#8. My body cannot handle eating as infrequently as the Parisians supposedly do.  Why should I expect my children to?  (Parisian adults pop into local bakeries to grab a hot, fresh baguette or a few crepes or a bonbon a whole lot more frequently then they let their kids eat.  I know.  I've seen them.  It keeps their blood sugar even.  That in turn keeps a human being pretty happy. :)  )  I really do not like the correlations she draws here.  Kids sit quietly because they are hungry or have learned to delay their hunger signals??  What about: Kids sit quietly because they are developmentally ready to do so AND their parents value a meal shared together as a family, and therefore set the example of what behaviors are expected.  Please note: I have a child that likes to stand quietly at the table.  I didn't even notice until another adult pointed it out recently.  It's just who she is I guess.  I don't really care.

#9.  INDEPENDENCE  This is my new least favorite word.  I did use it earlier though.  I like when my children play independently because it is quiet.  Simple as that.  I LOVE when my children play together or with other children or with myself or another adult.  Why?  Because that is what life is about.  We do not live on a desert island.  I do not want them to.  I remember the monkey from my Psych book.

My children need to know how to interact with others to survive (and they need a food source available to them, when their body tells them they're hungry.)  Let me rephrase that.  The most important thing is that my children learn to be INTERDEPENDENT.

#10. If one kind of parent is "superior", another must be "inferior".  That's not true, (the inferior part.) I is judgmental and not even nice.  Everyone is doing their very best with the information and support they have available at that moment.  This maybe should be #1, but this is the order I thought of these.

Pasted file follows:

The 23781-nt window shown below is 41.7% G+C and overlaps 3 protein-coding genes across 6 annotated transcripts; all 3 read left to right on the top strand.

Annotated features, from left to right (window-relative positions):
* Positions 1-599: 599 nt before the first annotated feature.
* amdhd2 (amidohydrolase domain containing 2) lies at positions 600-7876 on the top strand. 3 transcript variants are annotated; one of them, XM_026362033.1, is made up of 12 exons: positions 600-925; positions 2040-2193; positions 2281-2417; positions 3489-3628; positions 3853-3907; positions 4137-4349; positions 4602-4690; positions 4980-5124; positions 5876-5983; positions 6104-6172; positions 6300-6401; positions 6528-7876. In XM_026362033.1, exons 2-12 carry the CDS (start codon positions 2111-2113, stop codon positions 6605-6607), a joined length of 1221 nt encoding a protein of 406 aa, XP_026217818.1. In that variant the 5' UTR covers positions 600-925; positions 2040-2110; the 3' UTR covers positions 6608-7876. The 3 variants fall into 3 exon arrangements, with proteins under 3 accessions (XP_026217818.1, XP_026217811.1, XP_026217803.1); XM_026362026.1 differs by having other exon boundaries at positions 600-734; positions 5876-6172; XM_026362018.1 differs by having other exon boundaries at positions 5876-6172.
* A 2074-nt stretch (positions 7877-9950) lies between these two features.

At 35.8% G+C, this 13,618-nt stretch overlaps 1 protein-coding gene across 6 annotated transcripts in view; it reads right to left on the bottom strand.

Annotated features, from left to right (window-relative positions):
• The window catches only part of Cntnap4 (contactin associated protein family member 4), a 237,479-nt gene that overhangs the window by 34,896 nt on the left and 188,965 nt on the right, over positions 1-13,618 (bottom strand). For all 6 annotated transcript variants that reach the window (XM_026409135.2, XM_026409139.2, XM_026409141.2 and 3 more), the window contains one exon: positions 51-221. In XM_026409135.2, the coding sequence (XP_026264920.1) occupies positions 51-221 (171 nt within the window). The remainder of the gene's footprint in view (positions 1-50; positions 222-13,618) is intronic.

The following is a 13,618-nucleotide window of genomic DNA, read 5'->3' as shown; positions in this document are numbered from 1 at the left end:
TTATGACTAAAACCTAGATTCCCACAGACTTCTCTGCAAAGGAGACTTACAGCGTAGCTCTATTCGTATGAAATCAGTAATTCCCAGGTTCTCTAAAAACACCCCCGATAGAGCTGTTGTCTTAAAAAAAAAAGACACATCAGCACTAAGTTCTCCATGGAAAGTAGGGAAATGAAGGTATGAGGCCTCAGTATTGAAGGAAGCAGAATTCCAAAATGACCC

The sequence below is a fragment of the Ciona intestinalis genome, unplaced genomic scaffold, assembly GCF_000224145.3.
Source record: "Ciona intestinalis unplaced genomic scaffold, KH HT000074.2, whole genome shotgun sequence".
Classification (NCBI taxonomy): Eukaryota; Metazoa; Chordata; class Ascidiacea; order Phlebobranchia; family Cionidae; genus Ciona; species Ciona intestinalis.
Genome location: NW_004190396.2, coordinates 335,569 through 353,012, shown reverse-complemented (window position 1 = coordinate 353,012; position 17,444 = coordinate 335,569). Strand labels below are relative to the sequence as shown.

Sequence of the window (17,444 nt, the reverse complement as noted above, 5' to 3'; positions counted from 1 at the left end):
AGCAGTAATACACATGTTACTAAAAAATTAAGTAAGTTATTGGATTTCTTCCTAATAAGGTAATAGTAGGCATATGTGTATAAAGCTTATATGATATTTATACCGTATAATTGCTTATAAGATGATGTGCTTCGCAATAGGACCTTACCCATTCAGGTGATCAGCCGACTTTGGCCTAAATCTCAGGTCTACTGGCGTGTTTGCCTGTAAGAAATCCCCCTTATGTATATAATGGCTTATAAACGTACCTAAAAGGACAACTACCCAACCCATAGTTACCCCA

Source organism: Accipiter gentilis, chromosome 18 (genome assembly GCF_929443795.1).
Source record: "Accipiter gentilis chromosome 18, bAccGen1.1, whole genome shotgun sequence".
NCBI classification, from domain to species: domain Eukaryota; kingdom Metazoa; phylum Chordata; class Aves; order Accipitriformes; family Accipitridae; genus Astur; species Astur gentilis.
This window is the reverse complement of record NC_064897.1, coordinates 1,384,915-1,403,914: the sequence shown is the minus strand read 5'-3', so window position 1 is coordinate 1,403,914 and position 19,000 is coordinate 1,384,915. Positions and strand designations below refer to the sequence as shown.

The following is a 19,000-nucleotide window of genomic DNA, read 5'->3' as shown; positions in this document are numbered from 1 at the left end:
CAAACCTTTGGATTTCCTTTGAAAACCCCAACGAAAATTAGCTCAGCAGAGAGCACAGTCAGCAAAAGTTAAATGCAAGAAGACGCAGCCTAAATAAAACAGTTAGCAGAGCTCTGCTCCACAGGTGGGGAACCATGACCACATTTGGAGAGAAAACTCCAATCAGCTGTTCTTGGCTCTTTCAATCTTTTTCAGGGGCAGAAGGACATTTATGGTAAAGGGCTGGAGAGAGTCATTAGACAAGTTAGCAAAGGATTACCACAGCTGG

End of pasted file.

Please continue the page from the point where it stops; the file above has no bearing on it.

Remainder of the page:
What if I have children that would fit right into Paris?  They sit quietly in restaurants.   They sleep through the night, most of the time.  They wait their turn, most of the time.  They listen and respond, very well, most of the time.  They say "excuse me" when they have something to say, most of the time.  They don't eat batter, but they sure love to lick the bowl and spoon afterwards, most of the time.  (Sometimes they don't even do that.  Crazy children!)  But they can get a snack whenever they want.  I listen to them and respond.  I try not to control them, only because I really do not like it when someone tries to control me.  I save "no" for dangerous situations.  (A sure sign that I need more sleep: I start to say "no" more.)  Yet they know and understand that I am their mother, and my job is to guide them and keep them safe, in the sandbox and outside the fence.  My cadre holds both.